Amid the celebration, about 50 fans were injured when railings on the stadium's north side collapsed. Police said the incident occurred when United players went to that side of the stadium to have their photos taken. Fans flocked to the area, and the railings collapsed under the weight. All but two people, who were taken to the hospital, were treated at the stadium for minor injuries.

Later, D.C. players hugged one another in the locker room as if they didn't care when the rain stopped; last year they won the title in torrential conditions at Foxboro Stadium.

"Last year's championship was special, but this year was different," said United's Marco Etcheverry. "With the season we had, we expected the championship. We worked hard as a team to make it happen, putting in extra hours after training to get to this game because we felt this is where we belonged."

For the most part, the mood was distinctly different at Jack Kent Cooke Stadium, where a crowd of 75,067 watched the Ravens defeat the Redskins. Boos cascaded in Landover as quarterback Gus Frerotte and his Redskins teammates were frustrated repeatedly by the Ravens, who were cheered by an outnumbered but vocal contingent from the Baltimore area. "I just want them [Ravens] to play .500 ball," said Ravens fan Tom Bradley, at the game with his friend, Tony Calvert of Glen Burnie. "Two years from now we'll be there. We've got to be patient with this team."

There was a sense of irony that subway trains carrying Redskin fans from Landover to downtown stopped at RFK long enough to pick up a few wet soccer fans who had left their game early. The soccer fans were happier than the Redskins fans.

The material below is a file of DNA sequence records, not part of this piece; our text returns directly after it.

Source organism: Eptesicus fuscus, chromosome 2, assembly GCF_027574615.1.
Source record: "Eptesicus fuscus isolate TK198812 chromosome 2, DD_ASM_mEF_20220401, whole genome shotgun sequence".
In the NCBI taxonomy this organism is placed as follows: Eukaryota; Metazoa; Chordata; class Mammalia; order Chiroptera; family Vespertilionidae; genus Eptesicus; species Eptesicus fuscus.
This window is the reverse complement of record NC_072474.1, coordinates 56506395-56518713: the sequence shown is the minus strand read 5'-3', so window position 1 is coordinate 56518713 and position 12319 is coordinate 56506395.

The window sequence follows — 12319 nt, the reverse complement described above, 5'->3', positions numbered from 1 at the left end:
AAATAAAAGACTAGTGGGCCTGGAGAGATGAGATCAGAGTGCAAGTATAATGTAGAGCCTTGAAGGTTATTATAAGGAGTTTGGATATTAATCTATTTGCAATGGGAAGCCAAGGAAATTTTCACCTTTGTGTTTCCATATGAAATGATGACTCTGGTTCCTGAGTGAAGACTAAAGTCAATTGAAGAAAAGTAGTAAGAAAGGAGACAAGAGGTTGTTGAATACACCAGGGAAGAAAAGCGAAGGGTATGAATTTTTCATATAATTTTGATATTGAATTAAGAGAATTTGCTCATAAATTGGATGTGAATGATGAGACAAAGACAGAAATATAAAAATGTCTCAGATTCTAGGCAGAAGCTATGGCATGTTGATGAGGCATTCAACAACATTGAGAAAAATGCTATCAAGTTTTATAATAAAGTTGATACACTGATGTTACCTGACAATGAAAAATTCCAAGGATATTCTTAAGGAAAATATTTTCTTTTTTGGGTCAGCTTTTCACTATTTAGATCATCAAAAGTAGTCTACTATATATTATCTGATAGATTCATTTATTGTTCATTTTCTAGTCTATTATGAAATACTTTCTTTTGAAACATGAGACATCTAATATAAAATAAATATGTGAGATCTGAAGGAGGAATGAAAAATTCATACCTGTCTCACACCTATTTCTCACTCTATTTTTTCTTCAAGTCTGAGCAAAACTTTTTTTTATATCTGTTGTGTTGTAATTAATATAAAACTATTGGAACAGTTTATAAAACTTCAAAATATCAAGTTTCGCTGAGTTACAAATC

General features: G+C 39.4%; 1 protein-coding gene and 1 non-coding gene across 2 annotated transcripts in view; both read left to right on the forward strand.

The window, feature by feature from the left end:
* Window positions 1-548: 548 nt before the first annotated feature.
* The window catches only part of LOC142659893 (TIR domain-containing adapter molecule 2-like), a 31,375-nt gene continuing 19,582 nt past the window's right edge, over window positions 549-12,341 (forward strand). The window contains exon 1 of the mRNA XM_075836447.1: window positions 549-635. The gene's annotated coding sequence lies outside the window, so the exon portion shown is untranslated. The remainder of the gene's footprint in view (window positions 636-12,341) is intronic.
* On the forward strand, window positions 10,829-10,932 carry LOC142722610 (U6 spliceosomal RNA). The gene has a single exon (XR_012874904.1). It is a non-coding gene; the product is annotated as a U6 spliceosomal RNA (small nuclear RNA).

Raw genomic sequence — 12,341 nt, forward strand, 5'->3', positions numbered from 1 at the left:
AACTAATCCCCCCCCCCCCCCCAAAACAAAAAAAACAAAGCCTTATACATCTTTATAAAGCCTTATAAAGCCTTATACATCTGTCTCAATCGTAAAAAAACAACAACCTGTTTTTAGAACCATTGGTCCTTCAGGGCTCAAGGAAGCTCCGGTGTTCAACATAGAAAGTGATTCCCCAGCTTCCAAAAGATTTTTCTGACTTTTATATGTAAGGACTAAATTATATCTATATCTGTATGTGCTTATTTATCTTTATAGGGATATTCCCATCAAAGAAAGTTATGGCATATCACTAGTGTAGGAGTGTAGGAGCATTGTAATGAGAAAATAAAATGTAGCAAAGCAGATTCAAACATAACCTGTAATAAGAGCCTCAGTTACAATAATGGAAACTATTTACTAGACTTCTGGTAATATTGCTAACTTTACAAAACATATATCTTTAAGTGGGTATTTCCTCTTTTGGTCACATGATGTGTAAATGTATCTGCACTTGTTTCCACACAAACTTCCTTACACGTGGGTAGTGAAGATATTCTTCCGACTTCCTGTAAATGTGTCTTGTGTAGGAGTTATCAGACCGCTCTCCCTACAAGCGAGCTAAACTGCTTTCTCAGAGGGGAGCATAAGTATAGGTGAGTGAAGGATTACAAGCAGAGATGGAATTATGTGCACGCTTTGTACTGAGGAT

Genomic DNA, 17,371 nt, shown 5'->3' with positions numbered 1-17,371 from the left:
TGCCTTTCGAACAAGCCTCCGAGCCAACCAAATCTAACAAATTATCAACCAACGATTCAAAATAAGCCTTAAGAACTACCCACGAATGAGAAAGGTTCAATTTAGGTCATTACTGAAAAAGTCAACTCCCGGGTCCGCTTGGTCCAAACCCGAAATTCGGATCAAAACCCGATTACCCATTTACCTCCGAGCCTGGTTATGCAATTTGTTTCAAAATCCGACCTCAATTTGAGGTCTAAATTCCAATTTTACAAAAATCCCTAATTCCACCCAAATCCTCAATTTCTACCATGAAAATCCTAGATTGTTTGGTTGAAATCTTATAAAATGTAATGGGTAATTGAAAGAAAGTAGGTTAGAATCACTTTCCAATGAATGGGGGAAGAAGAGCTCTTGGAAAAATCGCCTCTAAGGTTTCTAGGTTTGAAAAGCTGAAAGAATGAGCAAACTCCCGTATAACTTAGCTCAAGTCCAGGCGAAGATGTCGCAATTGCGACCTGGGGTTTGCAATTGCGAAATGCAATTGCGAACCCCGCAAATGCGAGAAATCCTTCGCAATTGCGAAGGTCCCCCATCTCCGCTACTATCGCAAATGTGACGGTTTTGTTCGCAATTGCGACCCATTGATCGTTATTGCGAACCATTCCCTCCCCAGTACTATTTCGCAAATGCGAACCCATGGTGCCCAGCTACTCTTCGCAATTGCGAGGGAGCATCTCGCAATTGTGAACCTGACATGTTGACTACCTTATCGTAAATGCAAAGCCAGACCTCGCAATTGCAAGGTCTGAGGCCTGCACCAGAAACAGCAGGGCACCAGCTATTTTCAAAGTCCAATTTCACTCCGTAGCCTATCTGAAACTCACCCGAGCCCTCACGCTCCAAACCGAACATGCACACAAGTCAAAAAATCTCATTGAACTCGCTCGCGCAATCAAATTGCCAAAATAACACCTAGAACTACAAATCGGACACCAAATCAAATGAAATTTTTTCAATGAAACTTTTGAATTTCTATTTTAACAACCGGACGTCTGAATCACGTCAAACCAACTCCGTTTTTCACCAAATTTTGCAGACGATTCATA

Most who competed in the Marine Corps Marathon considered it a victory just to cross the finish line. It was an ordeal negotiating the course, with most runners realizing quickly that the elements would preclude any records. It was even tougher for wheelchair competitors, who had to negotiate the slick streets and often had their hands slip on wet wheels.

Crowds, particularly along M Street in Georgetown and at the Lincoln Memorial, cheered on the participants. And a wired Webbed world joined in, with computer users across the country seeking information on the race on the Internet almost as fast as event workers could provide it.

"We're on the net and it's all amazing," came one message from a chat room to the information tent. And: "Cool. Need more stuff. ... What mile? What pace? ... We are looking for #7461. . . . What's the weather like in D.C. today?"

The word went out that Darrell General appeared certain to repeat his victory of two years ago. He opened an insurmountable lead in the final miles and sped across the wet grass at the start/finish line near the Iwo Jima Memorial in 2 hours 18 minutes 20 seconds.

"My legs were kind of tight and cold," said the 31-year-old runner from Mitchellville. "I slipped a bit. I had to back off early in the race and just go for the win."

More than anything, the Marine Corps Marathon, known as "The People's Marathon," was a family event. In some cases, relatives jumped into the race for a few miles to encourage family members who were competing. Julie Bondroff, 28, of Bethesda, was joined by a cousin, Renee Barrish, of Philadelphia, for miles seven through 17, and later by her father, Bernie Bondroff of Baltimore. Julie Bondroff ran with a sign reading, "Run, Julie, Run," on her back, prompting encouragement from spectators.

Wet hair and cold feet were the order of the day. Along the race route. At the Redskins game. And, at least to some extent, at RFK. There, Scott Garlick stood out in the rain the entire time, but his attention never wavered, nor could it, since he was the D.C. United goalkeeper. He drew inspiration from the deafening sound all around him.

"I've never really heard anything like that crowd," he said. "They were 100 percent behind us. What a special feeling that was. It was great to win it for them."

© Copyright 1997 The Washington Post Company